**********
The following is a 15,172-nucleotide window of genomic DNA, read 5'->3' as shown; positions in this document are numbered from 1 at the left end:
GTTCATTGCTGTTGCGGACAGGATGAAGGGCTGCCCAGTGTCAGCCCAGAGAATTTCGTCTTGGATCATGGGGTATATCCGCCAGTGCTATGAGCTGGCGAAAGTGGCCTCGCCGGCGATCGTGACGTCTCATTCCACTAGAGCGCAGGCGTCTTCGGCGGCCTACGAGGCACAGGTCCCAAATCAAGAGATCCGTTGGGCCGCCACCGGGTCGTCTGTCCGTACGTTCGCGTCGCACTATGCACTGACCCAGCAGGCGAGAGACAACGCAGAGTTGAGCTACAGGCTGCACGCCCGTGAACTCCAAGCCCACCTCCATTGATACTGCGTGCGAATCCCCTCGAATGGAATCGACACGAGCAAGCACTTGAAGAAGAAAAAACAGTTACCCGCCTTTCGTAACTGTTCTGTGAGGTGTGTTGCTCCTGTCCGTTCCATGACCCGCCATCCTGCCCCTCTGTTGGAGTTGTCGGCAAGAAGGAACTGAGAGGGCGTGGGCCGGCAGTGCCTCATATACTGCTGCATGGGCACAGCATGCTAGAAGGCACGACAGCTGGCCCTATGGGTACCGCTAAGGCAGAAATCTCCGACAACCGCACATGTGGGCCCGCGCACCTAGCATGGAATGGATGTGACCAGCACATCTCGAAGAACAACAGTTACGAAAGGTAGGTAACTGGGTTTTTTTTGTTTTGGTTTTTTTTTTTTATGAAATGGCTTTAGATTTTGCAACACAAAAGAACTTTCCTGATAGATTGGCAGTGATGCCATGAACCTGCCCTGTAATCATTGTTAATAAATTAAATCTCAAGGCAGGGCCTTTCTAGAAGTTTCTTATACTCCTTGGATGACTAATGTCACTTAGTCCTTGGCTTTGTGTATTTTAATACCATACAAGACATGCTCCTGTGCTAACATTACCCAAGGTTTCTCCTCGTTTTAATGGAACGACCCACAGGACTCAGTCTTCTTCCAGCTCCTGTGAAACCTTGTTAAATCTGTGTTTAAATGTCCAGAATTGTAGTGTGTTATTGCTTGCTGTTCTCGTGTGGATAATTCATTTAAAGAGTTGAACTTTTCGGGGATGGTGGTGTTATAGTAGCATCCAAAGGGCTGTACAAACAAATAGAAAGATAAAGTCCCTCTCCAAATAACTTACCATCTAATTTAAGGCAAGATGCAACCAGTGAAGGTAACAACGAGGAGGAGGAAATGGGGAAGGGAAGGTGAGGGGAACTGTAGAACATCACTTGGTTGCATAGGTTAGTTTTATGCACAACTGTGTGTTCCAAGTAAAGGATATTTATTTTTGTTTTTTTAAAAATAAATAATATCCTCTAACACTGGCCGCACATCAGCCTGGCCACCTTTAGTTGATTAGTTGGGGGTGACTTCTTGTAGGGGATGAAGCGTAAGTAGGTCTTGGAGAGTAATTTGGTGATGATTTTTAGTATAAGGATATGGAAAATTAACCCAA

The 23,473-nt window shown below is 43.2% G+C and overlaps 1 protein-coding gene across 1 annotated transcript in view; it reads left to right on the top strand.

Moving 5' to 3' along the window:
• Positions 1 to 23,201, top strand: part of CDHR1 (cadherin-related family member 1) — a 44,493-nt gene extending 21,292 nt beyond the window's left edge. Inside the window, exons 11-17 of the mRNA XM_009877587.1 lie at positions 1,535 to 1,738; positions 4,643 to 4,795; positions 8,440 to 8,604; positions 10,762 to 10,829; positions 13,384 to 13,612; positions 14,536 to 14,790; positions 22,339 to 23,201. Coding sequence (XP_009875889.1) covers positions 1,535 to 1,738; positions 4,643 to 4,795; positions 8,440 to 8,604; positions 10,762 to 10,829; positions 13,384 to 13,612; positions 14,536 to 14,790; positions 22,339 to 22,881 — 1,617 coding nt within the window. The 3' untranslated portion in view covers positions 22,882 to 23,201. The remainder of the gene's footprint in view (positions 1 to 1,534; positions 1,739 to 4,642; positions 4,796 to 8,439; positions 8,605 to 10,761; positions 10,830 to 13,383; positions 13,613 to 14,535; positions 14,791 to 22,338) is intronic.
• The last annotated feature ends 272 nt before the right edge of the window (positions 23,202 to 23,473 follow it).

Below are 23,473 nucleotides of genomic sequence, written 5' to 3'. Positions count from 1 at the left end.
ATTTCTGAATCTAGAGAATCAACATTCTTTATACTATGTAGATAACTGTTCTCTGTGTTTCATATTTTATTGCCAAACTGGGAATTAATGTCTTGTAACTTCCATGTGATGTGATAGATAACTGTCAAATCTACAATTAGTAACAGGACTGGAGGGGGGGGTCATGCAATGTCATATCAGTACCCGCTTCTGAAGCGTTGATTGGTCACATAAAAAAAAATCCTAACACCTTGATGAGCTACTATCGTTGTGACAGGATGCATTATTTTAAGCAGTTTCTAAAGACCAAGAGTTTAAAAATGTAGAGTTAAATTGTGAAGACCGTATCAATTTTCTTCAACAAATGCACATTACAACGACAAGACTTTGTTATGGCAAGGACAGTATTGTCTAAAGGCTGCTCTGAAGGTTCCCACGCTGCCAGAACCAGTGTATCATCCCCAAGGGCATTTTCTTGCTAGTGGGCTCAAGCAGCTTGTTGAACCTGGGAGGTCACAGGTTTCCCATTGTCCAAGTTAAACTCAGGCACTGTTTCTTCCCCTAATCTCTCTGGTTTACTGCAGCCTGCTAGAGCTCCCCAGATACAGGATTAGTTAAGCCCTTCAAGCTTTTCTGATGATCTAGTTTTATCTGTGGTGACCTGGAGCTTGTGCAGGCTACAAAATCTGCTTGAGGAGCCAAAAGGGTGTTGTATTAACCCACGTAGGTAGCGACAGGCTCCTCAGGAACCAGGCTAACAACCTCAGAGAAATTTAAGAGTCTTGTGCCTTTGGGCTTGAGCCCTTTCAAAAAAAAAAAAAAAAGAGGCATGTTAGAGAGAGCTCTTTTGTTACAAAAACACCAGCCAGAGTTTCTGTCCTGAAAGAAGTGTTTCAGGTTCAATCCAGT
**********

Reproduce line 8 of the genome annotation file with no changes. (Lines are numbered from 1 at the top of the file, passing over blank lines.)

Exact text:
ATTTCTGAATCTAGAGAATCAACATTCTTTATACTATGTAGATAACTGTTCTCTGTGTTTCATATTTTATTGCCAAACTGGGAATTAATGTCTTGTAACTTCCATGTGATGTGATAGATAACTGTCAAATCTACAATTAGTAACAGGACTGGAGGGGGGGGTCATGCAATGTCATATCAGTACCCGCTTCTGAAGCGTTGATTGGTCACATAAAAAAAAATCCTAACACCTTGATGAGCTACTATCGTTGTGACAGGATGCATTATTTTAAGCAGTTTCTAAAGACCAAGAGTTTAAAAATGTAGAGTTAAATTGTGAAGACCGTATCAATTTTCTTCAACAAATGCACATTACAACGACAAGACTTTGTTATGGCAAGGACAGTATTGTCTAAAGGCTGCTCTGAAGGTTCCCACGCTGCCAGAACCAGTGTATCATCCCCAAGGGCATTTTCTTGCTAGTGGGCTCAAGCAGCTTGTTGAACCTGGGAGGTCACAGGTTTCCCATTGTCCAAGTTAAACTCAGGCACTGTTTCTTCCCCTAATCTCTCTGGTTTACTGCAGCCTGCTAGAGCTCCCCAGATACAGGATTAGTTAAGCCCTTCAAGCTTTTCTGATGATCTAGTTTTATCTGTGGTGACCTGGAGCTTGTGCAGGCTACAAAATCTGCTTGAGGAGCCAAAAGGGTGTTGTATTAACCCACGTAGGTAGCGACAGGCTCCTCAGGAACCAGGCTAACAACCTCAGAGAAATTTAAGAGTCTTGTGCCTTTGGGCTTGAGCCCTTTCAAAAAAAAAAAAAAAAGAGGCATGTTAGAGAGAGCTCTTTTGTTACAAAAACACCAGCCAGAGTTTCTGTCCTGAAAGAAGTGTTTCAGGTTCAATCCAGT